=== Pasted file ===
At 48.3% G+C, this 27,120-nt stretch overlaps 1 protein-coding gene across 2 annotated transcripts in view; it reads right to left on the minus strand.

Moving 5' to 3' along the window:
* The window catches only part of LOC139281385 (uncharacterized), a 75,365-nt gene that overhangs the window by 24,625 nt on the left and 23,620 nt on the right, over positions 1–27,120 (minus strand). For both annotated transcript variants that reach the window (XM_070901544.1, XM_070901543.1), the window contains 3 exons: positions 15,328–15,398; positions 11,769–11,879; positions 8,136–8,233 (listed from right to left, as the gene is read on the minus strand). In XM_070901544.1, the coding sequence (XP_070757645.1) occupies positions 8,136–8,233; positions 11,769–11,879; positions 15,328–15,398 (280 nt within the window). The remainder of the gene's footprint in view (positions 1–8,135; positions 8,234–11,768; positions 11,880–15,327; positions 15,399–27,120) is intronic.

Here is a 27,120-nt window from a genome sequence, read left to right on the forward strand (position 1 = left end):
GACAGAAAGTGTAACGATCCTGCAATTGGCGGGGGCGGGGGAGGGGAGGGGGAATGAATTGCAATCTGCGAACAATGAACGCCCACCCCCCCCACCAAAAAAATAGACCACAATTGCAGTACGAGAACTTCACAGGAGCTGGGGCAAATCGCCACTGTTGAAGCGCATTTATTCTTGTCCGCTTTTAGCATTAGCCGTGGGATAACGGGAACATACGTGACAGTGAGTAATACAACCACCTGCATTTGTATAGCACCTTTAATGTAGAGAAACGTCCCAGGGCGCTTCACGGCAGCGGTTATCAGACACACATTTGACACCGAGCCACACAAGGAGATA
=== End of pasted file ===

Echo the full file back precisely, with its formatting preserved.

At 48.3% G+C, this 27,120-nt stretch overlaps 1 protein-coding gene across 2 annotated transcripts in view; it reads right to left on the minus strand.

Moving 5' to 3' along the window:
* The window catches only part of LOC139281385 (uncharacterized), a 75,365-nt gene that overhangs the window by 24,625 nt on the left and 23,620 nt on the right, over positions 1–27,120 (minus strand). For both annotated transcript variants that reach the window (XM_070901544.1, XM_070901543.1), the window contains 3 exons: positions 15,328–15,398; positions 11,769–11,879; positions 8,136–8,233 (listed from right to left, as the gene is read on the minus strand). In XM_070901544.1, the coding sequence (XP_070757645.1) occupies positions 8,136–8,233; positions 11,769–11,879; positions 15,328–15,398 (280 nt within the window). The remainder of the gene's footprint in view (positions 1–8,135; positions 8,234–11,768; positions 11,880–15,327; positions 15,399–27,120) is intronic.

Here is a 27,120-nt window from a genome sequence, read left to right on the forward strand (position 1 = left end):
GACAGAAAGTGTAACGATCCTGCAATTGGCGGGGGCGGGGGAGGGGAGGGGGAATGAATTGCAATCTGCGAACAATGAACGCCCACCCCCCCCACCAAAAAAATAGACCACAATTGCAGTACGAGAACTTCACAGGAGCTGGGGCAAATCGCCACTGTTGAAGCGCATTTATTCTTGTCCGCTTTTAGCATTAGCCGTGGGATAACGGGAACATACGTGACAGTGAGTAATACAACCACCTGCATTTGTATAGCACCTTTAATGTAGAGAAACGTCCCAGGGCGCTTCACGGCAGCGGTTATCAGACACACATTTGACACCGAGCCACACAAGGAGATA